What is the Difference Between Medicare and Medicaid?
Medicare and Medicaid sound alike, and many people use them interchangeably. However, they are quite different programs. Medicare is a federal program that provides health coverage to insured workers who are age 65 or older or who have a disability. Medicaid is a state and federal program that provides health coverage to persons with low income and, for some Medicaid programs, limited assets. Each state runs its own Medicaid system, but this system must conform to federal guidelines for the state to receive federal money, which pays for about half the state’s Medicaid costs.
Medicare and Medicaid Coverage of Long-Term Care
One of the major differences between Medicare and Medicaid is in the context of coverage of long-term care services. Medicaid covers nursing home care for qualified persons. Medicare, however, for the most part, does not cover nursing home care. Medicare Part A covers only up to 100 days (about 3 and a half months) of skilled care in a “skilled nursing” facility per spell of illness. The care in the skilled nursing facility must follow a stay of at least three “midnights” in a hospital. For days 21 through 100, you must pay a copayment of $194.50 in 2022. This may be covered by Medicare supplemental insurance.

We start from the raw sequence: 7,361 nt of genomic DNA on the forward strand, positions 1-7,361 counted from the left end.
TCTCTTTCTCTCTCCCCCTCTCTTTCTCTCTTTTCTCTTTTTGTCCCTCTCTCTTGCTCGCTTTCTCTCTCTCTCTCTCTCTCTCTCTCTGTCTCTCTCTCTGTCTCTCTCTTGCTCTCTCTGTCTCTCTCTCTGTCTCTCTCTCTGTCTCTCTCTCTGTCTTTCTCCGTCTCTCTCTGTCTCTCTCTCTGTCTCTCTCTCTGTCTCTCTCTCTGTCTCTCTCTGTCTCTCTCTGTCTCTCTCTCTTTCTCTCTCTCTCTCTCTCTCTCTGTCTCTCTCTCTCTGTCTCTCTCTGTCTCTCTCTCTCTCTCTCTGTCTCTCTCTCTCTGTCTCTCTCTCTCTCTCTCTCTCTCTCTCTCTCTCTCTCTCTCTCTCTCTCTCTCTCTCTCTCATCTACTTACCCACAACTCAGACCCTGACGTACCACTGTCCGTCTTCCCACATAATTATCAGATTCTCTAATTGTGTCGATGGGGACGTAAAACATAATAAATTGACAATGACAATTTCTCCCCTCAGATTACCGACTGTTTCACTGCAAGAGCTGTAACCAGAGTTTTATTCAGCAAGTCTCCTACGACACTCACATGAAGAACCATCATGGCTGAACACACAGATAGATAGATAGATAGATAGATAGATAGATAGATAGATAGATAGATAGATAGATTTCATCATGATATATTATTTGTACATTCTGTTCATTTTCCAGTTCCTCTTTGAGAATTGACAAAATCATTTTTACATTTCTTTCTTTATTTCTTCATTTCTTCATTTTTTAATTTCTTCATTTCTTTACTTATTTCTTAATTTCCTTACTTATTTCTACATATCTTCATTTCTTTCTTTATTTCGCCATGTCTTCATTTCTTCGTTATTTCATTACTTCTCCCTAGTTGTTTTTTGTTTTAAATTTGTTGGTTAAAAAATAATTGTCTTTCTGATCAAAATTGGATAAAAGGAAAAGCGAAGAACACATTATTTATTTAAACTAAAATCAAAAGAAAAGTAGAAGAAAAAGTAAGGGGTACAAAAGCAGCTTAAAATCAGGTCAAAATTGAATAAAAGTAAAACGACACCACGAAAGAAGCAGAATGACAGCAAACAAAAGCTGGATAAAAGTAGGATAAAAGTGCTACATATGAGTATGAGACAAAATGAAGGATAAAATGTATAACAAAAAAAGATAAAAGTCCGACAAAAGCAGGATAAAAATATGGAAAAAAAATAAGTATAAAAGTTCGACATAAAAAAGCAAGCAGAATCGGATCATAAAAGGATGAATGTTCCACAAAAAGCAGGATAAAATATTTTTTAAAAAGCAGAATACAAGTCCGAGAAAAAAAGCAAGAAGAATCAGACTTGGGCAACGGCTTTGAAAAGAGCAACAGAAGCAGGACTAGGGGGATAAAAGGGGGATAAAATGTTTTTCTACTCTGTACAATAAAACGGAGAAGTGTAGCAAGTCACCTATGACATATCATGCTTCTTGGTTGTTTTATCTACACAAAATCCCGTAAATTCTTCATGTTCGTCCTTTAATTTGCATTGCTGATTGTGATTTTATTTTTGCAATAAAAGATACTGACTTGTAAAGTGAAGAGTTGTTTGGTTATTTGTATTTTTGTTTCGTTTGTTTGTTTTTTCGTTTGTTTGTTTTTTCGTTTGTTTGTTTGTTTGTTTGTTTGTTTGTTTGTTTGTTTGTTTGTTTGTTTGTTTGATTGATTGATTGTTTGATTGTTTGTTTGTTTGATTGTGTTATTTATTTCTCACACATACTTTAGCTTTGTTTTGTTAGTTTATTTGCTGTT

Because of the lack of Medicare coverage and the inflated cost of nursing home care, Medicaid has become the default nursing home insurance program. Most people pay out of their savings for long-term care until they become eligible for Medicaid. Medicare does not cover assisted living or custodial home care (aid with feeding, dressing, toileting, bathing, and moving around). It will supply limited skilled services in the home, though. In Illinois, Medicaid does pay for some home care (usually not more than 20 hours a week) through the Illinois Community Care program administered by the Department on Aging, though it does not pay for live-in caregivers. Medicaid also covers assisted living through its Supportive Living certified facilities (see Additional Resources).
Medicaid requires an application to be enrolled, while Medicare does not. Medicaid applications are extremely lengthy and often require appeals. There is a 5-year look-back period in which Medicaid requires financial statements going back 5 years. In addition to financial records, there are other documents that need to be gathered for the application. To learn more about what’s needed for a Medicaid application and how we can help you, visit the Medicaid page on our website: https://duttonelderlaw.com/elder-law-medicaid/.
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- Community Care Program — https://ilaging.illinois.gov/programs/ccp.html
- Supportive Living Facilities — https://www2.illinois.gov/hfs/MedicalPrograms/slf/Pages/locate.aspx
- Medicare – www.medicare.gov
- National Elder Law Foundation — www.nelf.org
- National Academy of Elder Law Attorneys — www.naela.org
This information is not to be considered legal advice.